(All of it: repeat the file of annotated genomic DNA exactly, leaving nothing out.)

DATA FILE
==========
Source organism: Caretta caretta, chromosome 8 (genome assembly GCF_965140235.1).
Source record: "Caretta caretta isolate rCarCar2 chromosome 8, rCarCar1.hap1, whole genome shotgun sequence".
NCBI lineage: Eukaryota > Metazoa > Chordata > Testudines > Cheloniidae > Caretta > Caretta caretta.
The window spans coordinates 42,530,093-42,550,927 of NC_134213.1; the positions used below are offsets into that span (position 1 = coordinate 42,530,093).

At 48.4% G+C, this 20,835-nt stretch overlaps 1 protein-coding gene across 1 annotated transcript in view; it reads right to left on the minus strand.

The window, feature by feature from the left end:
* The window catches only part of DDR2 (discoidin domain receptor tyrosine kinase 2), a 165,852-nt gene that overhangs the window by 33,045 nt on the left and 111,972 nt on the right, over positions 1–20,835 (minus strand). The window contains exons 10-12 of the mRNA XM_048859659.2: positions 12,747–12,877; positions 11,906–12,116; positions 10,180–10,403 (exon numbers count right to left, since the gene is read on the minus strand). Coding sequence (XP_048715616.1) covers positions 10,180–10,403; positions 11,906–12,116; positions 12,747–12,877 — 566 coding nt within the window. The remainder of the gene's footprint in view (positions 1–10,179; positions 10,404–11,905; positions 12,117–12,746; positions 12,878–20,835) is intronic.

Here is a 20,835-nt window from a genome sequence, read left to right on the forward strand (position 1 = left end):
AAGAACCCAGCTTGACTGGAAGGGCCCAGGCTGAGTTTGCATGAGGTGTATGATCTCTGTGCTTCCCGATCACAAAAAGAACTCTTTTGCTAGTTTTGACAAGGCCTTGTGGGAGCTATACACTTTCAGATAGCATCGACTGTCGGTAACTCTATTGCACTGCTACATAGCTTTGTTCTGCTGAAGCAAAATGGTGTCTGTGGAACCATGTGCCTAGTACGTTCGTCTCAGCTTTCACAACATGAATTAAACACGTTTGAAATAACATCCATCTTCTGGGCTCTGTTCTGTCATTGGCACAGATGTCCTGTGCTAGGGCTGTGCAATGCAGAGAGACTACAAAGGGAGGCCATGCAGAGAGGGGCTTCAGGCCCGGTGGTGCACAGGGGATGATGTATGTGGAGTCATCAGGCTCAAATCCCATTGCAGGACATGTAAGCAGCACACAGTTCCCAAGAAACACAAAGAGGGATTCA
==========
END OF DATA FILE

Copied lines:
Source organism: Caretta caretta, chromosome 8 (genome assembly GCF_965140235.1).
Source record: "Caretta caretta isolate rCarCar2 chromosome 8, rCarCar1.hap1, whole genome shotgun sequence".
NCBI lineage: Eukaryota > Metazoa > Chordata > Testudines > Cheloniidae > Caretta > Caretta caretta.
The window spans coordinates 42,530,093-42,550,927 of NC_134213.1; the positions used below are offsets into that span (position 1 = coordinate 42,530,093).

At 48.4% G+C, this 20,835-nt stretch overlaps 1 protein-coding gene across 1 annotated transcript in view; it reads right to left on the minus strand.

The window, feature by feature from the left end:
* The window catches only part of DDR2 (discoidin domain receptor tyrosine kinase 2), a 165,852-nt gene that overhangs the window by 33,045 nt on the left and 111,972 nt on the right, over positions 1–20,835 (minus strand). The window contains exons 10-12 of the mRNA XM_048859659.2: positions 12,747–12,877; positions 11,906–12,116; positions 10,180–10,403 (exon numbers count right to left, since the gene is read on the minus strand). Coding sequence (XP_048715616.1) covers positions 10,180–10,403; positions 11,906–12,116; positions 12,747–12,877 — 566 coding nt within the window. The remainder of the gene's footprint in view (positions 1–10,179; positions 10,404–11,905; positions 12,117–12,746; positions 12,878–20,835) is intronic.

Here is a 20,835-nt window from a genome sequence, read left to right on the forward strand (position 1 = left end):
AAGAACCCAGCTTGACTGGAAGGGCCCAGGCTGAGTTTGCATGAGGTGTATGATCTCTGTGCTTCCCGATCACAAAAAGAACTCTTTTGCTAGTTTTGACAAGGCCTTGTGGGAGCTATACACTTTCAGATAGCATCGACTGTCGGTAACTCTATTGCACTGCTACATAGCTTTGTTCTGCTGAAGCAAAATGGTGTCTGTGGAACCATGTGCCTAGTACGTTCGTCTCAGCTTTCACAACATGAATTAAACACGTTTGAAATAACATCCATCTTCTGGGCTCTGTTCTGTCATTGGCACAGATGTCCTGTGCTAGGGCTGTGCAATGCAGAGAGACTACAAAGGGAGGCCATGCAGAGAGGGGCTTCAGGCCCGGTGGTGCACAGGGGATGATGTATGTGGAGTCATCAGGCTCAAATCCCATTGCAGGACATGTAAGCAGCACACAGTTCCCAAGAAACACAAAGAGGGATTCA